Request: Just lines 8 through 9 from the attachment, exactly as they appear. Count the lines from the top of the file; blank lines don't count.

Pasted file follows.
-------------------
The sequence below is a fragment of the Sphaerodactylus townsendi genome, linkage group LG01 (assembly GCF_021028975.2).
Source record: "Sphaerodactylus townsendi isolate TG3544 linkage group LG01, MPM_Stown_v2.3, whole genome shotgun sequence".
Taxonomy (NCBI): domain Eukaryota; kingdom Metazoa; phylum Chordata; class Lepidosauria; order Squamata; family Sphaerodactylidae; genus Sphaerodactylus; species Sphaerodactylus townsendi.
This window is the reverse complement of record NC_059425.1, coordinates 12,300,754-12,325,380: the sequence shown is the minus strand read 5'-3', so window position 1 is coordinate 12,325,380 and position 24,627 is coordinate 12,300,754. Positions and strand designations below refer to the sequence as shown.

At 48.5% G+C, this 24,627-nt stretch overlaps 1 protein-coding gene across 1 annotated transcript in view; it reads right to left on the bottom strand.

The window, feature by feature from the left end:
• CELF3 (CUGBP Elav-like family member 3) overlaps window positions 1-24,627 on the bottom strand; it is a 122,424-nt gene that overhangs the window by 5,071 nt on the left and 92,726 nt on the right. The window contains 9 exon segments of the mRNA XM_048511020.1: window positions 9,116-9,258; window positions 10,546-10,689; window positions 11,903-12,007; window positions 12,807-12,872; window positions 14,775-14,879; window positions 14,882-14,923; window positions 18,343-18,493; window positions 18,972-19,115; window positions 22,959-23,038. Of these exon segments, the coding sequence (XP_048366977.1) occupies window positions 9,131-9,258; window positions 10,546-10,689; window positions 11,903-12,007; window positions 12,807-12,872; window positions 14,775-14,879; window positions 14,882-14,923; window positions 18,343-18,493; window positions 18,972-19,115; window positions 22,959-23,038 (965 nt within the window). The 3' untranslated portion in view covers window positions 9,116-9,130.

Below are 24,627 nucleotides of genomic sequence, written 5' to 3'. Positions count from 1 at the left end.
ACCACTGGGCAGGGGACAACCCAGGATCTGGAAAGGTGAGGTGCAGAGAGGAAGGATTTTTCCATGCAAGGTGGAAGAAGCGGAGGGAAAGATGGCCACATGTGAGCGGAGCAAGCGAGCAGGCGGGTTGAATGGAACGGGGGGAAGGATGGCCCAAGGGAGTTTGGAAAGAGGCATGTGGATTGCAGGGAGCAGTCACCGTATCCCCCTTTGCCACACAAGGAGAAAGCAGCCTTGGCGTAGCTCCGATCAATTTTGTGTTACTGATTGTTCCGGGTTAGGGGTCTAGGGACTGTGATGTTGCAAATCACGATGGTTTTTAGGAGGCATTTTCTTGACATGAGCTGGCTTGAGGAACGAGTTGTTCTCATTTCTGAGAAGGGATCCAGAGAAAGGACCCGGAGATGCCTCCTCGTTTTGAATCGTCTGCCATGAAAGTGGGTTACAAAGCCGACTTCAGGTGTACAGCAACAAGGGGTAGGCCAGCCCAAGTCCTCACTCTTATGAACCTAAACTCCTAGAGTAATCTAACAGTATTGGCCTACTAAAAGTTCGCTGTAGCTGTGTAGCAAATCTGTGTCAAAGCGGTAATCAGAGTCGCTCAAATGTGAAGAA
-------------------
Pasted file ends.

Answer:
Below are 24,627 nucleotides of genomic sequence, written 5' to 3'. Positions count from 1 at the left end.
ACCACTGGGCAGGGGACAACCCAGGATCTGGAAAGGTGAGGTGCAGAGAGGAAGGATTTTTCCATGCAAGGTGGAAGAAGCGGAGGGAAAGATGGCCACATGTGAGCGGAGCAAGCGAGCAGGCGGGTTGAATGGAACGGGGGGAAGGATGGCCCAAGGGAGTTTGGAAAGAGGCATGTGGATTGCAGGGAGCAGTCACCGTATCCCCCTTTGCCACACAAGGAGAAAGCAGCCTTGGCGTAGCTCCGATCAATTTTGTGTTACTGATTGTTCCGGGTTAGGGGTCTAGGGACTGTGATGTTGCAAATCACGATGGTTTTTAGGAGGCATTTTCTTGACATGAGCTGGCTTGAGGAACGAGTTGTTCTCATTTCTGAGAAGGGATCCAGAGAAAGGACCCGGAGATGCCTCCTCGTTTTGAATCGTCTGCCATGAAAGTGGGTTACAAAGCCGACTTCAGGTGTACAGCAACAAGGGGTAGGCCAGCCCAAGTCCTCACTCTTATGAACCTAAACTCCTAGAGTAATCTAACAGTATTGGCCTACTAAAAGTTCGCTGTAGCTGTGTAGCAAATCTGTGTCAAAGCGGTAATCAGAGTCGCTCAAATGTGAAGAA